Tulsi Gabbard Lashes Back at Hillary Clinton After Claim of Russian Influence
Why not “Hillary Clinton Floats Unverified Conspiracy Theory About Tulsi Gabbard?” Never mind that she did it while criticizing Donald Trump’s reliance on unverified conspiracy theories (the relevant segment is about 35 minutes into the interview).
First two paragraphs:
Hillary Clinton waded into the Democratic primary on Friday by suggesting that Russia was backing Representative Tulsi Gabbard of Hawaii for president and that Republicans were “grooming” her as a third-party candidate.
In response, Ms. Gabbard lashed out late in the afternoon with an extraordinary series of tweets in which she called Mrs. Clinton “the queen of warmongers, embodiment of corruption, and personification of the rot that has sickened the Democratic Party for so long.”
So Clinton’s conspiracy theory is a suggestion, but Gabbard’s response is a lash out. How is Gabbard’s response any more “extraordinary” than Clinton’s claim? Do former Secretaries of State ordinarily describe former military combat veterans who are congressional representatives as agents of foreign powers?
A few paragraphs later, quoting Clinton, then a Clinton spokesperson:
“I’m not making any predictions,” she [Clinton] said, “but I think they’ve got their eye on somebody who is currently in the Democratic primary and are grooming her to be the third-party candidate. She’s the favorite of the Russians. They have a bunch of sites and bots and other ways of supporting her so far.”
She did not name Ms. Gabbard in that interview, but her target was clear. Nick Merrill, a spokesman for Mrs. Clinton, told NBC News, “if the nesting doll fits,” when he was asked to confirm that Mrs. Clinton had been referring to Ms. Gabbard.
No, Hillary Clinton is not “making any predictions”; she’s offering up an unverified, reputation-destroying conspiracy theory about what she claims is happening right now. Neither Plouffe (her interviewer) nor Maggie Astor (the Times’s reporter) poses a single question about the basis of Clinton’s claim. Evidently, association with the “Clinton” name assures one’s veracity. Come on, she’s a Clinton. Would she lie?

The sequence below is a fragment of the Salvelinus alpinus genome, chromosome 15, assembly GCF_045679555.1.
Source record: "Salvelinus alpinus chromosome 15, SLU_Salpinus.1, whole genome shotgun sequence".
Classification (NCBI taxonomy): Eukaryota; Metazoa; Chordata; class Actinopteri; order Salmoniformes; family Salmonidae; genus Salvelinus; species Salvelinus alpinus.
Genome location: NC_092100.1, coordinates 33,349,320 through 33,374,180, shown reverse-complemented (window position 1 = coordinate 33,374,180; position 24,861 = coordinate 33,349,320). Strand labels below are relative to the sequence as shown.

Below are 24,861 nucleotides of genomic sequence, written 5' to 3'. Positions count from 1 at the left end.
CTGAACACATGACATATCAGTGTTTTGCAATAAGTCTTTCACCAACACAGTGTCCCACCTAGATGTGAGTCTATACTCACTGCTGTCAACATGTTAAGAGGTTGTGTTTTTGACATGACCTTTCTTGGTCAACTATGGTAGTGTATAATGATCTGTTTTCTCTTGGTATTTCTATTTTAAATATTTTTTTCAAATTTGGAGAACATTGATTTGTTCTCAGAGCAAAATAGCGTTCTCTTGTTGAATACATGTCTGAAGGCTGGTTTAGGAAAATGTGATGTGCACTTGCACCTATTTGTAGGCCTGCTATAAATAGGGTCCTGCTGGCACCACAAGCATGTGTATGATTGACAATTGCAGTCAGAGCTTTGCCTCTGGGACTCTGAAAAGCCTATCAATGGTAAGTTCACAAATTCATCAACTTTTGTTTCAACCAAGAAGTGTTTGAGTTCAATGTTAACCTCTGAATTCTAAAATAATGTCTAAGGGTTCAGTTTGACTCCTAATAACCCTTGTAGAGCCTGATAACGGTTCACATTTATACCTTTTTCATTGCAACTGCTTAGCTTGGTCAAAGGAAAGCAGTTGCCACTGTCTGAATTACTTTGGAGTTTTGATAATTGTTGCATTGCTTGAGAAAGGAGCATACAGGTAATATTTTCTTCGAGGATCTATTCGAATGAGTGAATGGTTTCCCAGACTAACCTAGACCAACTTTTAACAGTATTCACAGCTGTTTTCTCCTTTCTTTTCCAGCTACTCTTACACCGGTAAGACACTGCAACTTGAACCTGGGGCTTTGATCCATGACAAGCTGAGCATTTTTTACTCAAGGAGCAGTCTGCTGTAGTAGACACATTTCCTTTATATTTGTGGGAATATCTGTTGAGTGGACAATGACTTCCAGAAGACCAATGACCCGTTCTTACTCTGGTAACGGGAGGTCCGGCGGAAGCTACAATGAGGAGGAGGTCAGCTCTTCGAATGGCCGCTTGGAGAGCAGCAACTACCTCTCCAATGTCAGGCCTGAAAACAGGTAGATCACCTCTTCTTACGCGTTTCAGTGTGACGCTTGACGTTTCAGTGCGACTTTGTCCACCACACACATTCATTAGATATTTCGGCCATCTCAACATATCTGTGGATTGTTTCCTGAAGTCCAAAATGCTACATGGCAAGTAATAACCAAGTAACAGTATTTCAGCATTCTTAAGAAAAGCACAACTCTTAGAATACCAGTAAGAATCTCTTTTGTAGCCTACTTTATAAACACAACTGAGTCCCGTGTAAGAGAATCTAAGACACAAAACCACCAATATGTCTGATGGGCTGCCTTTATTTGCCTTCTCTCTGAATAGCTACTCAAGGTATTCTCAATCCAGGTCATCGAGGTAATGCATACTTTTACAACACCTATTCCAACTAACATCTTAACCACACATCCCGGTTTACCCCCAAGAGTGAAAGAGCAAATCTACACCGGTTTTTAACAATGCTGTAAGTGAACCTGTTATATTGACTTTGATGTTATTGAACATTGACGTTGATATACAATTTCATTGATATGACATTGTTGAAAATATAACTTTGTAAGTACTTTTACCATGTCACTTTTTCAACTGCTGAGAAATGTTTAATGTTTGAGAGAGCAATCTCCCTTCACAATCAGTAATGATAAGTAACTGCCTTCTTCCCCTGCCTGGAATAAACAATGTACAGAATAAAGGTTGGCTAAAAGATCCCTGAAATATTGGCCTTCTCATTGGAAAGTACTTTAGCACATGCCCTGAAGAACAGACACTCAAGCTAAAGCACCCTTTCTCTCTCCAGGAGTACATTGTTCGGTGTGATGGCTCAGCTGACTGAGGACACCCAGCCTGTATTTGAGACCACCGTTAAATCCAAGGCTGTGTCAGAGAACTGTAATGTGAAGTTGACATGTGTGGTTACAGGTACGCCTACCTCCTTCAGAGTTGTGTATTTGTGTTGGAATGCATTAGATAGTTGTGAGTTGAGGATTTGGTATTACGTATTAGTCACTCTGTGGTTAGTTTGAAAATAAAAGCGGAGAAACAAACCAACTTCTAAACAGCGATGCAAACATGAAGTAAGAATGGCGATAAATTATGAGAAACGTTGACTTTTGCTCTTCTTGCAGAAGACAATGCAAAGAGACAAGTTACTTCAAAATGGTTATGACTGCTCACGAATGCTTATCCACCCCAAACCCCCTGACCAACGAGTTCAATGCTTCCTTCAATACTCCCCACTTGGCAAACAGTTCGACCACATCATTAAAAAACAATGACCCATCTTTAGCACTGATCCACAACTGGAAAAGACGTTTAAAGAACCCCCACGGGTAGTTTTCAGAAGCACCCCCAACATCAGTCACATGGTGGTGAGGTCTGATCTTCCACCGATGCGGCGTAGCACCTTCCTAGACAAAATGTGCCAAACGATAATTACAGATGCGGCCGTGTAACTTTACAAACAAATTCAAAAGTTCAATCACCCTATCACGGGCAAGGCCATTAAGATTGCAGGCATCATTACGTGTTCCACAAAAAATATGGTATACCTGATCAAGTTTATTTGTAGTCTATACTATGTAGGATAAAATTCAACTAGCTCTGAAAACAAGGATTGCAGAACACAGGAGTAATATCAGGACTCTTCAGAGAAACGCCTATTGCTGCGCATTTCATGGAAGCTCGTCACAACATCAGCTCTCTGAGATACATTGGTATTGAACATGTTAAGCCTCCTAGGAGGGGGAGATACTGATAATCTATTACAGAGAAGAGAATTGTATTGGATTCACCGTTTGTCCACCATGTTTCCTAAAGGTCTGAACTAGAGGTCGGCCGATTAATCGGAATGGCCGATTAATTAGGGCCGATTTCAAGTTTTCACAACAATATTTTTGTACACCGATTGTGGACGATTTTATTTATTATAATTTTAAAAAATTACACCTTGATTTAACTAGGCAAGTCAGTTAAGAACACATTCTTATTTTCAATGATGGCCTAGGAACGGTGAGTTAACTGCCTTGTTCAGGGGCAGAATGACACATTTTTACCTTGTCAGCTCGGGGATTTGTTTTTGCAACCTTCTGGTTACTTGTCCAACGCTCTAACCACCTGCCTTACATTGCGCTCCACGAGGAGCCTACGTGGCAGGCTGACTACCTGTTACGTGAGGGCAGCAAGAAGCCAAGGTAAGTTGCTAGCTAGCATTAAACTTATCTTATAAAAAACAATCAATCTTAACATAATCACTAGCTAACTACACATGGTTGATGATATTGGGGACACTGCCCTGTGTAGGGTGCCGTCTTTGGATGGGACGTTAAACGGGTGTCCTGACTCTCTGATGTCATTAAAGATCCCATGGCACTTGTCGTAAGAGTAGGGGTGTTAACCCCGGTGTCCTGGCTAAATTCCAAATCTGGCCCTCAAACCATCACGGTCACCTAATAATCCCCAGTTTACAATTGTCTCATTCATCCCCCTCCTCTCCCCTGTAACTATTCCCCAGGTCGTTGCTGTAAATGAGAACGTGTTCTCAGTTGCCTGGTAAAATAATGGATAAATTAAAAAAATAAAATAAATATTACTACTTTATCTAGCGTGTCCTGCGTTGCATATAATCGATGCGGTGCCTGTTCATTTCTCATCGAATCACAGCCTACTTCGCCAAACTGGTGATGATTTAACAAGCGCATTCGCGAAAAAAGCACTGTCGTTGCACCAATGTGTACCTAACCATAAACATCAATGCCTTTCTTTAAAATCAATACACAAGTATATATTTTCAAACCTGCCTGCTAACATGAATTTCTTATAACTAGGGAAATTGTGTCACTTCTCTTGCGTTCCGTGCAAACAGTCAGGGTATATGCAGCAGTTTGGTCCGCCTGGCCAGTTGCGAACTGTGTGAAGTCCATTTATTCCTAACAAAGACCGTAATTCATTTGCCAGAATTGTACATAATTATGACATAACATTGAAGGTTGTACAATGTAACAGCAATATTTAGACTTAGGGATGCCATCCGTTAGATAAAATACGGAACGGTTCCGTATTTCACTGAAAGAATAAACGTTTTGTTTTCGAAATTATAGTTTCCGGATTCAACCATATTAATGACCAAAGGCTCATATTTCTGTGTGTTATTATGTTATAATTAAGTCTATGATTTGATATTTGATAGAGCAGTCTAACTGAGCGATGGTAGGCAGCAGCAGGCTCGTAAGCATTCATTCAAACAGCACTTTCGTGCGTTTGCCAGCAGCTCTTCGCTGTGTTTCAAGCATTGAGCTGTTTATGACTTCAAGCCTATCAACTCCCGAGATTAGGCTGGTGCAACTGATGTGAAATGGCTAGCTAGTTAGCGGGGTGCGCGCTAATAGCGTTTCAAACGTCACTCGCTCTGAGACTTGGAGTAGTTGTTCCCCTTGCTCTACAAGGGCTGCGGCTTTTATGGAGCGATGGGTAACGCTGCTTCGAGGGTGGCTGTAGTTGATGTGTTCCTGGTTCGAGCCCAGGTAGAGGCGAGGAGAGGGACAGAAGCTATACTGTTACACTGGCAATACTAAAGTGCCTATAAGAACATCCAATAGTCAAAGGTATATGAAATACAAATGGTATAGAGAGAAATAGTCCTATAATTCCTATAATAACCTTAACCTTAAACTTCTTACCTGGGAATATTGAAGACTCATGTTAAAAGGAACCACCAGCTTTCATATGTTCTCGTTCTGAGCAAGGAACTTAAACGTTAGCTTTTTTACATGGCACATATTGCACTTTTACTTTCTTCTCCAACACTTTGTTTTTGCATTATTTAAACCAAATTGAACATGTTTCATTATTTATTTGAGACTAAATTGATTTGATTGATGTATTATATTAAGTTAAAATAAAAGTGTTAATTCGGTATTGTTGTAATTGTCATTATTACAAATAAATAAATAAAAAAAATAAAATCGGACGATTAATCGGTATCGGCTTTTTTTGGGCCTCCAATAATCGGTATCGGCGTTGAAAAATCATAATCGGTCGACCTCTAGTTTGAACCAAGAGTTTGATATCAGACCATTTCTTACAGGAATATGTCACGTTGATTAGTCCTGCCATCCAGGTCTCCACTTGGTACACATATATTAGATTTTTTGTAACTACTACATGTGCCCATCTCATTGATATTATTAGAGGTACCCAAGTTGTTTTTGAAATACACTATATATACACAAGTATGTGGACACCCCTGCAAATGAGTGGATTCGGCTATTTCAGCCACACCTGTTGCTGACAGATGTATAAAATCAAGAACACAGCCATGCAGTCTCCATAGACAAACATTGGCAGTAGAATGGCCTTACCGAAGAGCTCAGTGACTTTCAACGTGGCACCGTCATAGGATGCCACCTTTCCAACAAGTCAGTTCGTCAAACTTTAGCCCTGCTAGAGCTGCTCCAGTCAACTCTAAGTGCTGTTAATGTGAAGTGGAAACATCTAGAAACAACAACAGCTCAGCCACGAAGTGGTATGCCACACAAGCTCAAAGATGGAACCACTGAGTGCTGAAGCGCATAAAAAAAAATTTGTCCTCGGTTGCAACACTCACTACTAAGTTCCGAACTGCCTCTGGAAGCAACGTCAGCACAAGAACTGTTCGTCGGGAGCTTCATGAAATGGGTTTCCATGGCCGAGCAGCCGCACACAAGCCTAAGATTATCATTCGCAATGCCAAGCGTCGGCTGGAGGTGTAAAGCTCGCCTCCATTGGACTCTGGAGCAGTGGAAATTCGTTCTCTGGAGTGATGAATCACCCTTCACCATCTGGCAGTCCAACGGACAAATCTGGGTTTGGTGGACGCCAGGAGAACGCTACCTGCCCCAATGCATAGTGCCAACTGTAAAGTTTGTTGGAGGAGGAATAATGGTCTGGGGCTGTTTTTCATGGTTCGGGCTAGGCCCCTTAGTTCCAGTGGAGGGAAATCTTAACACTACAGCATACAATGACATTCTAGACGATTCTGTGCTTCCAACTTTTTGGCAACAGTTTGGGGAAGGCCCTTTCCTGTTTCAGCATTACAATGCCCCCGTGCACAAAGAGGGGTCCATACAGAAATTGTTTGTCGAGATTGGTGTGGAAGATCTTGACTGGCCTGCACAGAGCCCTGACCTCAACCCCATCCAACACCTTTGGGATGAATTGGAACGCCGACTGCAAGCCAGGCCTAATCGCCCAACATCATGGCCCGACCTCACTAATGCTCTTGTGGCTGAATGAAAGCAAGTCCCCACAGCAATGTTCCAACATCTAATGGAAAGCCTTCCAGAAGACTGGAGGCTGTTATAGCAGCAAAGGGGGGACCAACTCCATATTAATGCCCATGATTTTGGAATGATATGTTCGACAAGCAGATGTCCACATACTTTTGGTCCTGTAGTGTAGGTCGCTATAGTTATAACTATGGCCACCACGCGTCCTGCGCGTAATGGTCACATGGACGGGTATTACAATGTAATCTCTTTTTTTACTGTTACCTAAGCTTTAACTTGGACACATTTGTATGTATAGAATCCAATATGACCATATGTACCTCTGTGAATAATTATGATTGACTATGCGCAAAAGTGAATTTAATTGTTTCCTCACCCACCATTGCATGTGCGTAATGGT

In neutral terms, what Clinton has done is: insinuate that Gabbard is a foreign agent while refusing to offer any evidence for the claim, and refusing even to name Gabbard as the target of the accusation. The spokesman’s contribution is to intensify the accusation without clarifying the evidence for it, or even to make explicit that Gabbard is the target. With home-grown conspiracy theorists like this at work, we don’t need to fear Russian “interference.” And with reporting of this quality in play, is it any wonder that some people prefer RT to the NYT? Pause a moment on the “nesting doll” comment. The claim implies that Gabbard is a “nesting doll” for the Russian government–eagerly willing to do their bidding, but passive with respect to the role they intend for her. How does that differ from the defamations engaged in by Joseph McCarthy? Who wouldn’t “lash out” at a claim so outrageous?
A few paragraphs later:
Disinformation experts have noted frequent mentions of Ms. Gabbard by RT, the Kremlin-backed news agency, and apparent Twitter bot activity amplifying pro-Gabbard messages and hashtags.